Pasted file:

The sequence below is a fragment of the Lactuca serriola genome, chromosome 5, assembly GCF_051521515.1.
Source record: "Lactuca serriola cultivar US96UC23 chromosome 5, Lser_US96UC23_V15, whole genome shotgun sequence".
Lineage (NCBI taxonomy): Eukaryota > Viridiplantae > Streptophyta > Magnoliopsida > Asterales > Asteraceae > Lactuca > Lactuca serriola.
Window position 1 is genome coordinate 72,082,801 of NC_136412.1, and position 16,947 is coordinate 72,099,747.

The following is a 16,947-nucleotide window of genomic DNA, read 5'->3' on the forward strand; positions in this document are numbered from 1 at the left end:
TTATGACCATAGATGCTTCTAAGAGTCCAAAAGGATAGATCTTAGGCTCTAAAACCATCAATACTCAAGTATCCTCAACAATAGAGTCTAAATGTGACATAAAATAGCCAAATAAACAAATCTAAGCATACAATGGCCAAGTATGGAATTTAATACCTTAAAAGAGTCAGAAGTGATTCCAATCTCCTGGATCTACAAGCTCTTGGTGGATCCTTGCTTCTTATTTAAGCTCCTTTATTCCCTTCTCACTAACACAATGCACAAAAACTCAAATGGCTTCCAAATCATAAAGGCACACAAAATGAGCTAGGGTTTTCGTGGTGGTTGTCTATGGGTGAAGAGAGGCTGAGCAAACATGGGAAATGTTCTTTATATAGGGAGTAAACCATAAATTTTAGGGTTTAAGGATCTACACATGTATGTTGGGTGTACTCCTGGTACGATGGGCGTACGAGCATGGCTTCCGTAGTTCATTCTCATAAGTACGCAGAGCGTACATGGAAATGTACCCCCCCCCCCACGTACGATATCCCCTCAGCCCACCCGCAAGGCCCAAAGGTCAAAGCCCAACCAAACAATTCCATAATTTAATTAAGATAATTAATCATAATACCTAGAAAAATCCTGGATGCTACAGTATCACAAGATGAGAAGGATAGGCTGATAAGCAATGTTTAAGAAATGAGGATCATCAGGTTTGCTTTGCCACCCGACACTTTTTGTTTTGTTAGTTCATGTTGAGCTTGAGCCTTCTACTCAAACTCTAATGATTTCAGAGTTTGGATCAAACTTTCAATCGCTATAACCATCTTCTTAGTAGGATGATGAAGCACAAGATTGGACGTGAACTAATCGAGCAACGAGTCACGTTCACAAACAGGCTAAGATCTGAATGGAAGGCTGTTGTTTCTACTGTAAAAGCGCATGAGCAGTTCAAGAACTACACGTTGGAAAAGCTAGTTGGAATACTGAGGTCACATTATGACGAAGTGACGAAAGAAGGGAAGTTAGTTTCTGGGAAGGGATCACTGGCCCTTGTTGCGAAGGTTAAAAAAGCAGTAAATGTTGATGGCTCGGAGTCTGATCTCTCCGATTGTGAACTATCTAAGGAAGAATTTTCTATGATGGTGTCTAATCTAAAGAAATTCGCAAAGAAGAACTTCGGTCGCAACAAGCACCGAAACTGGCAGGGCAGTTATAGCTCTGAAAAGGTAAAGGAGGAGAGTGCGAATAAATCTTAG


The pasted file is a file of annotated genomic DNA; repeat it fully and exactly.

The sequence below is a fragment of the Lactuca serriola genome, chromosome 5, assembly GCF_051521515.1.
Source record: "Lactuca serriola cultivar US96UC23 chromosome 5, Lser_US96UC23_V15, whole genome shotgun sequence".
Lineage (NCBI taxonomy): Eukaryota > Viridiplantae > Streptophyta > Magnoliopsida > Asterales > Asteraceae > Lactuca > Lactuca serriola.
Window position 1 is genome coordinate 72,082,801 of NC_136412.1, and position 16,947 is coordinate 72,099,747.

The following is a 16,947-nucleotide window of genomic DNA, read 5'->3' on the forward strand; positions in this document are numbered from 1 at the left end:
TTATGACCATAGATGCTTCTAAGAGTCCAAAAGGATAGATCTTAGGCTCTAAAACCATCAATACTCAAGTATCCTCAACAATAGAGTCTAAATGTGACATAAAATAGCCAAATAAACAAATCTAAGCATACAATGGCCAAGTATGGAATTTAATACCTTAAAAGAGTCAGAAGTGATTCCAATCTCCTGGATCTACAAGCTCTTGGTGGATCCTTGCTTCTTATTTAAGCTCCTTTATTCCCTTCTCACTAACACAATGCACAAAAACTCAAATGGCTTCCAAATCATAAAGGCACACAAAATGAGCTAGGGTTTTCGTGGTGGTTGTCTATGGGTGAAGAGAGGCTGAGCAAACATGGGAAATGTTCTTTATATAGGGAGTAAACCATAAATTTTAGGGTTTAAGGATCTACACATGTATGTTGGGTGTACTCCTGGTACGATGGGCGTACGAGCATGGCTTCCGTAGTTCATTCTCATAAGTACGCAGAGCGTACATGGAAATGTACCCCCCCCCCCACGTACGATATCCCCTCAGCCCACCCGCAAGGCCCAAAGGTCAAAGCCCAACCAAACAATTCCATAATTTAATTAAGATAATTAATCATAATACCTAGAAAAATCCTGGATGCTACAGTATCACAAGATGAGAAGGATAGGCTGATAAGCAATGTTTAAGAAATGAGGATCATCAGGTTTGCTTTGCCACCCGACACTTTTTGTTTTGTTAGTTCATGTTGAGCTTGAGCCTTCTACTCAAACTCTAATGATTTCAGAGTTTGGATCAAACTTTCAATCGCTATAACCATCTTCTTAGTAGGATGATGAAGCACAAGATTGGACGTGAACTAATCGAGCAACGAGTCACGTTCACAAACAGGCTAAGATCTGAATGGAAGGCTGTTGTTTCTACTGTAAAAGCGCATGAGCAGTTCAAGAACTACACGTTGGAAAAGCTAGTTGGAATACTGAGGTCACATTATGACGAAGTGACGAAAGAAGGGAAGTTAGTTTCTGGGAAGGGATCACTGGCCCTTGTTGCGAAGGTTAAAAAAGCAGTAAATGTTGATGGCTCGGAGTCTGATCTCTCCGATTGTGAACTATCTAAGGAAGAATTTTCTATGATGGTGTCTAATCTAAAGAAATTCGCAAAGAAGAACTTCGGTCGCAACAAGCACCGAAACTGGCAGGGCAGTTATAGCTCTGAAAAGGTAAAGGAGGAGAGTGCGAATAAATCTTAG